Alan Moore has explored darkness often in his career, from the gothic horror of Swamp Thing, to the unredeemable life of Rorschach in Watchmen, to the Victorian underworld of From Hell, to the imaginative landscape of Poe in Neonomicon. In His Heavy Heart, his film in collaboration with director Mitch Jenkins, we encounter a vision as dark as anything he has ever done.
C.G. Jung was a master explorer and deep observer of the dynamics of the psyche, working to articulate the meaning at its core. This essay is a look at his 1932 seminar on the Kundalini Yoga, providing a glimpse of how he interpreted seemingly esoteric material through the matrix of his psychology.
Using the “Twitter Essay” format, this is a brief look at the first two seasons of the Danish political drama Borgen, a show that attempts to confront the fundamental conflict between the personal and the professional.
A short post about deeply embedded imperial conceptions. “The job of the progressive movements is precisely to convince the population of imperial powers that they have no right whatsoever to determine things for anyone else.” – Noam Chomsky
A social read of Book 1 of Karl Ove Knausgaard’s epic, 6-volume series My Struggle. Existence, in all its emotional resonance and mysterious complexity, resides somewhere in the space between accumulated bits of experience and the stoppage of thought. We vacillate from one pole to the other, back and forth, ceaselessly.
A short conversation with Jerry Seinfeld from The Howard Stern Show. “Find the torture your comfortable with and you’ll do well.”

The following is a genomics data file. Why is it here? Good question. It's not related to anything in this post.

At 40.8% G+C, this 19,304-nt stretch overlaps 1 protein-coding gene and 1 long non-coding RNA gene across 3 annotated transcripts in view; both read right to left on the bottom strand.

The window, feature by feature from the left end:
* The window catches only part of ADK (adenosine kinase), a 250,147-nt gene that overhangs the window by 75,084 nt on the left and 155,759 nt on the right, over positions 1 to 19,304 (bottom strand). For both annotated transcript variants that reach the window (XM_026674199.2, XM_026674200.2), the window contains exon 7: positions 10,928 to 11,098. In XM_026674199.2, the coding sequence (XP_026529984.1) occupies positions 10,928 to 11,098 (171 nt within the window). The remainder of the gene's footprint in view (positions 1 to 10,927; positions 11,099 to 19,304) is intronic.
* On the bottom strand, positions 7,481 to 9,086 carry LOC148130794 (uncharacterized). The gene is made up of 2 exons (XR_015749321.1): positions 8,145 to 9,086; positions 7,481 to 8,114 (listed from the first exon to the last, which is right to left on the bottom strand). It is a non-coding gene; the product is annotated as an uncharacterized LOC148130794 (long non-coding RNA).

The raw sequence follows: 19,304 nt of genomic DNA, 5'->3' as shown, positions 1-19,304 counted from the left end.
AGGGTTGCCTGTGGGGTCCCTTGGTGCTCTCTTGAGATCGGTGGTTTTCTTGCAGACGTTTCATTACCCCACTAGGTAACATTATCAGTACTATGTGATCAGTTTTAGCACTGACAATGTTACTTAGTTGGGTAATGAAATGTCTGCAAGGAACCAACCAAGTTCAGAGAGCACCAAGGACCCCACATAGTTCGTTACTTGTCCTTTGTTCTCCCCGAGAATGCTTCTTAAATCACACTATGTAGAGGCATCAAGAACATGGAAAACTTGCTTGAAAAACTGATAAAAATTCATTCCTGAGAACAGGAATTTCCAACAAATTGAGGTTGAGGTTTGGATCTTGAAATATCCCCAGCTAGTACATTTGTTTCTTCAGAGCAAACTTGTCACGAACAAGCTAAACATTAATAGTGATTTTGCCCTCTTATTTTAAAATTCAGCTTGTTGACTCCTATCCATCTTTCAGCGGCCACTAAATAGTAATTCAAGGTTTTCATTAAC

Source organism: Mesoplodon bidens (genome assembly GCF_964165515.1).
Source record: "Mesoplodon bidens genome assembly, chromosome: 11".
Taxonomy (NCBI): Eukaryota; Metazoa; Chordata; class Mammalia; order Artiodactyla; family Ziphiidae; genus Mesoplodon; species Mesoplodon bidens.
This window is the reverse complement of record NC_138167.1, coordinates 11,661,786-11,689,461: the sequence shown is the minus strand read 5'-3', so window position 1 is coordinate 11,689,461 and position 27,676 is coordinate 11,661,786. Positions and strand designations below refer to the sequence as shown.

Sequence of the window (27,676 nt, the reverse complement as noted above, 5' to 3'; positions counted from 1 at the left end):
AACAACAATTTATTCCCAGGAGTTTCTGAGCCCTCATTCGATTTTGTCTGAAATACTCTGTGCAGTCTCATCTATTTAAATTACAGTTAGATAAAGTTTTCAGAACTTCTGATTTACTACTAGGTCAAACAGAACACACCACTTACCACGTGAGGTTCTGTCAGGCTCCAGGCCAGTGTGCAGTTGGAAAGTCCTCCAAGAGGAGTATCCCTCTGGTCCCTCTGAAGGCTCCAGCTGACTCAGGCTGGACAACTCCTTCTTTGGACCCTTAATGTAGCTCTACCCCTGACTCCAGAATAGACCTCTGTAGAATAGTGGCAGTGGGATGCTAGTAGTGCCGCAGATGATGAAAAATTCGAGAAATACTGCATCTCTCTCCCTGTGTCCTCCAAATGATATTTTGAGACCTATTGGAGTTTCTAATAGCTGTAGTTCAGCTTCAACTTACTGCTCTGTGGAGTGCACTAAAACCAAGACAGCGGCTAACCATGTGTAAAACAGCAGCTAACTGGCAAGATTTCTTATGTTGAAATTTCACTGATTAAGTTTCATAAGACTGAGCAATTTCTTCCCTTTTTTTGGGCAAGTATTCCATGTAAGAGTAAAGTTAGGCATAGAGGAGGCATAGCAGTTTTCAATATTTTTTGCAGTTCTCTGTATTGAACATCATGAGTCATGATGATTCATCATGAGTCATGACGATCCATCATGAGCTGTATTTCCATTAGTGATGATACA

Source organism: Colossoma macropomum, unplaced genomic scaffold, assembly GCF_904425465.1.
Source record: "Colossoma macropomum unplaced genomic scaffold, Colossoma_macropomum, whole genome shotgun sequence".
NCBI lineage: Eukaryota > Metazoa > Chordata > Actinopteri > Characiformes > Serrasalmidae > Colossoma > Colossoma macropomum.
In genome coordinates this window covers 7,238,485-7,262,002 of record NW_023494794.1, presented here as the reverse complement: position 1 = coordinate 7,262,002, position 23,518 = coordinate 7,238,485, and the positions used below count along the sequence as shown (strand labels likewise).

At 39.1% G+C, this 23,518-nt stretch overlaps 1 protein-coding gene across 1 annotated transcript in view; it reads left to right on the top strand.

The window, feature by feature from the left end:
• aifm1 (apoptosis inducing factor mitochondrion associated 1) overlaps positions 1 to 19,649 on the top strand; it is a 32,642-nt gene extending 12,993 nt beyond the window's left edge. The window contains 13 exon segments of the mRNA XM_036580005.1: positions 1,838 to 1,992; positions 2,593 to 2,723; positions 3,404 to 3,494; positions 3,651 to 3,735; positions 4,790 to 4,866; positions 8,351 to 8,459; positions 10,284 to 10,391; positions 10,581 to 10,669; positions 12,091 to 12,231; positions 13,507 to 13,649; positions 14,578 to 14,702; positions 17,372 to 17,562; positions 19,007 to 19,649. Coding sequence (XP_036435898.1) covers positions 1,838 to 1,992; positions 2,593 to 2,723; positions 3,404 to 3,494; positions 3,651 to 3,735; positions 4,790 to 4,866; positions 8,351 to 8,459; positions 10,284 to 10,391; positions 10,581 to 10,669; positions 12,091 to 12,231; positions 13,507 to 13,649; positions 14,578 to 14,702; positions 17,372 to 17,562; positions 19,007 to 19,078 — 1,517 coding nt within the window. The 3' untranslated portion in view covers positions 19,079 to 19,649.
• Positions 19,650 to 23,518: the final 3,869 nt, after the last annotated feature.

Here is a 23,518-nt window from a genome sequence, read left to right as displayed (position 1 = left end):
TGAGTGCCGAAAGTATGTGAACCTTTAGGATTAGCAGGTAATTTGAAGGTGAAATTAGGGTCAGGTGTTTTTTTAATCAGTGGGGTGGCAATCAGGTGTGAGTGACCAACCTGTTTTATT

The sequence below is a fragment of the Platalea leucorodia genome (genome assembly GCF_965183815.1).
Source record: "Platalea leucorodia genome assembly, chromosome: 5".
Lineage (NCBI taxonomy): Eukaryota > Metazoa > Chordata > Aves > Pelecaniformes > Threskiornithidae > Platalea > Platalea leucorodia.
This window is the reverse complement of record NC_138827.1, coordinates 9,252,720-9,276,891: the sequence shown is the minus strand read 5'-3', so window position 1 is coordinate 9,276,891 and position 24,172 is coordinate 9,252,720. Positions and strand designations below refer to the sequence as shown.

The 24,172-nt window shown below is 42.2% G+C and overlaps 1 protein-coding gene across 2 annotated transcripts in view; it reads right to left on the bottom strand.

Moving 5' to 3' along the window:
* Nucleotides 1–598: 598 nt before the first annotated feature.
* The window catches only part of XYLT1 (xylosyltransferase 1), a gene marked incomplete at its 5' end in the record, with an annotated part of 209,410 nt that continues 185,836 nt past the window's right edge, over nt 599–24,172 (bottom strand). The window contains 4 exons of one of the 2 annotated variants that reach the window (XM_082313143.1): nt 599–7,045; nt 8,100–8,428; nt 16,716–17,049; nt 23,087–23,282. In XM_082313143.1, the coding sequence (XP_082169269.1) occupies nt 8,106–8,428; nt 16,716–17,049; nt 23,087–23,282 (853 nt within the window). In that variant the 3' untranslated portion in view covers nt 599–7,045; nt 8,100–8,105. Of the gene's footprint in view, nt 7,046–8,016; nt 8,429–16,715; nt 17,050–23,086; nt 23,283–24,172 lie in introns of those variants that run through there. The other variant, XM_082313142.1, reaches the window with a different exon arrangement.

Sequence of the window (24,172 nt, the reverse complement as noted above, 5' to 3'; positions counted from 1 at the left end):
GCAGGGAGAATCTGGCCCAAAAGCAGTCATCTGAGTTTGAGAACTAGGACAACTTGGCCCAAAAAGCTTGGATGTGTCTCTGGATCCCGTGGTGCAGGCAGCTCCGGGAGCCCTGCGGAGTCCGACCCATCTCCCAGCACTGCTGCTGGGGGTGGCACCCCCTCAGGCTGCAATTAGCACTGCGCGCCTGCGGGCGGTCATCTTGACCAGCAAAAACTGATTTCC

Arirang, Kim Ki-duk’s 16th film, is an oddity, a break from the string of purely fictional provocations that have challenged and moved his viewers over the last dozen or so years. Instead, it is a film about the filmmaker, a hybrid fantasy-documentary covering three years in which Kim lived in a cabin and made no films.
On two films from 2005 (Sympathy for Lady Vengeance and Sophie Scholl) and how the characters at their centre embody a deep fidelity to justice in circumstances both fantastically and brutally dark.
An LA Review of Books social read (10 pages a day) of William Gaddis’s 1975 book JR. The world of JR is often an unpleasant place; but here and there a good thing happens; there is a moment of hope or joy; a scintilla of light emerges from somewhere in the muck.
A celebration of the sheer comedic perfection of J.B. Smoove (Leon Black) and Chris Williams (Krazee-Eyez Killa) in the absurd world of Larry David’s Curb Your Enthusiasm.
“How does one establish the true worth of a person, or an object? Take me for example. If I were to ask you to estimate my value, what would you say?” 13th century philosopher Nasruddin has an answer.
A review of Alan Moore Storyteller by Gary Spencer Millidge. Bill Sienkiewicz on Alan Moore: “Alan’s a genius, an absolute gentleman. Plain and simple. Yes, his scripts are dense. They’re brilliant, layered, nuanced, variegated, textural, beautiful and daunting.”